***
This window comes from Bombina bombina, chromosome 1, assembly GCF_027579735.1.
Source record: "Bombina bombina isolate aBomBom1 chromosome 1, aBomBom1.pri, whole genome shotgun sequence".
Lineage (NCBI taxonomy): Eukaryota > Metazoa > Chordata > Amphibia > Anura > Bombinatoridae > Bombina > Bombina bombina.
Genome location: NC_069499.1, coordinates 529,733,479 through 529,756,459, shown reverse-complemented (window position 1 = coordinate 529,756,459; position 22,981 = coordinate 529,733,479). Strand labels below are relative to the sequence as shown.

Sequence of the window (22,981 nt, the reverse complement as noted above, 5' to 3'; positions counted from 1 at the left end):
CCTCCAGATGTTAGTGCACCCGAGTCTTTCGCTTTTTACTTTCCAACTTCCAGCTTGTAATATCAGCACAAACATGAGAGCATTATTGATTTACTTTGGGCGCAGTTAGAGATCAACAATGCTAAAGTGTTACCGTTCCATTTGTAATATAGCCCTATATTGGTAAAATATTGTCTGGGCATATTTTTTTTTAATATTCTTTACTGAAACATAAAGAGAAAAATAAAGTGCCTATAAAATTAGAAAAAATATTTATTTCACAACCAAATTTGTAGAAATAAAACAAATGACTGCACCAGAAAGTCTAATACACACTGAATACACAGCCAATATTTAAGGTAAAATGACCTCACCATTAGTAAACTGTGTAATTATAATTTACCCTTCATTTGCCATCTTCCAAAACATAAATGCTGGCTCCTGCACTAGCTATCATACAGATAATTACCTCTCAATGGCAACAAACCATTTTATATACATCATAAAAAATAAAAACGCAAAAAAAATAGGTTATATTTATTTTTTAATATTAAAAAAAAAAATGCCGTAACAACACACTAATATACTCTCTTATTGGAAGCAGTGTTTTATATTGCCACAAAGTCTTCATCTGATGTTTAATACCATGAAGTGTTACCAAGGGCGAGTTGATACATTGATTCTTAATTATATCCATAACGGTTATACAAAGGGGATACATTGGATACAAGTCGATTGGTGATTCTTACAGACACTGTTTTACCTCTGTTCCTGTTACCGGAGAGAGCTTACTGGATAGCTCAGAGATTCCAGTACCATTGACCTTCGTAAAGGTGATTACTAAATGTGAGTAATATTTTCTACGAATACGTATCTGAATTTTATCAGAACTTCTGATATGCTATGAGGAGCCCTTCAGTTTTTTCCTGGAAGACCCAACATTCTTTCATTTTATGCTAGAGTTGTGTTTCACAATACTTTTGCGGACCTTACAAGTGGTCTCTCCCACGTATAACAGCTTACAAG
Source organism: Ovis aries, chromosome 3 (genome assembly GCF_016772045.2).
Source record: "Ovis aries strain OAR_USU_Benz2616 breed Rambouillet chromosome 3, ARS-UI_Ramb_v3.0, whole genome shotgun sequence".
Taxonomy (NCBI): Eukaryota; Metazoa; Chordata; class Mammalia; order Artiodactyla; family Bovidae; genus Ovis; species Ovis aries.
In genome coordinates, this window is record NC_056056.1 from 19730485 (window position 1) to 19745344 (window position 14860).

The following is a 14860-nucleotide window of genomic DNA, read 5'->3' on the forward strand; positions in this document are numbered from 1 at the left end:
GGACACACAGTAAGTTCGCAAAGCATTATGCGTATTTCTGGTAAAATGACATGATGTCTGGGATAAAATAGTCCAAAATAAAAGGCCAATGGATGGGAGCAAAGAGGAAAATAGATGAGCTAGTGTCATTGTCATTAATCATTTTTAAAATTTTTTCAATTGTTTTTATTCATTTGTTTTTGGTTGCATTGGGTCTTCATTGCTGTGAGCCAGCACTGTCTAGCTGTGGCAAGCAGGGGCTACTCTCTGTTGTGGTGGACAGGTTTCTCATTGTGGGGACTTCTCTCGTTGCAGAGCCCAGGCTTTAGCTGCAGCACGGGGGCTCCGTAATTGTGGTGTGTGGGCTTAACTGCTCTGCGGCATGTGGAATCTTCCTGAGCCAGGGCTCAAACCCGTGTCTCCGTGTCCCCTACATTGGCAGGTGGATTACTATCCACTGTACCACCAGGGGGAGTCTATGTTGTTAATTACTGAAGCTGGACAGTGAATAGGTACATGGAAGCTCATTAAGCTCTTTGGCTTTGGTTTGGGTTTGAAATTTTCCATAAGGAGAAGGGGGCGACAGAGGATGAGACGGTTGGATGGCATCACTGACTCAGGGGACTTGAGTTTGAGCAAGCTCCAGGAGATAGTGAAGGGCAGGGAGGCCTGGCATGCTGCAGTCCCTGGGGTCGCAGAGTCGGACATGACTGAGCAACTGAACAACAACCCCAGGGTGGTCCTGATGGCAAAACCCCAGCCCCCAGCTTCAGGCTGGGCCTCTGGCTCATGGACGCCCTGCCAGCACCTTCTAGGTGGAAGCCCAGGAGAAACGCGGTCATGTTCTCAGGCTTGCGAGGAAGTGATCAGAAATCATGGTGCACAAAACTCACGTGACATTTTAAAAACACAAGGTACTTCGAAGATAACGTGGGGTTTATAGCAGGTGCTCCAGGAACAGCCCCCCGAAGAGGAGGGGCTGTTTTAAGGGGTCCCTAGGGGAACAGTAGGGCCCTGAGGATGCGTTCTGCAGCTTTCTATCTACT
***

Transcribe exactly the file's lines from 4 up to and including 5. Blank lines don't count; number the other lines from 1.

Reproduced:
Genome location: NC_069499.1, coordinates 529,733,479 through 529,756,459, shown reverse-complemented (window position 1 = coordinate 529,756,459; position 22,981 = coordinate 529,733,479). Strand labels below are relative to the sequence as shown.

Sequence of the window (22,981 nt, the reverse complement as noted above, 5' to 3'; positions counted from 1 at the left end):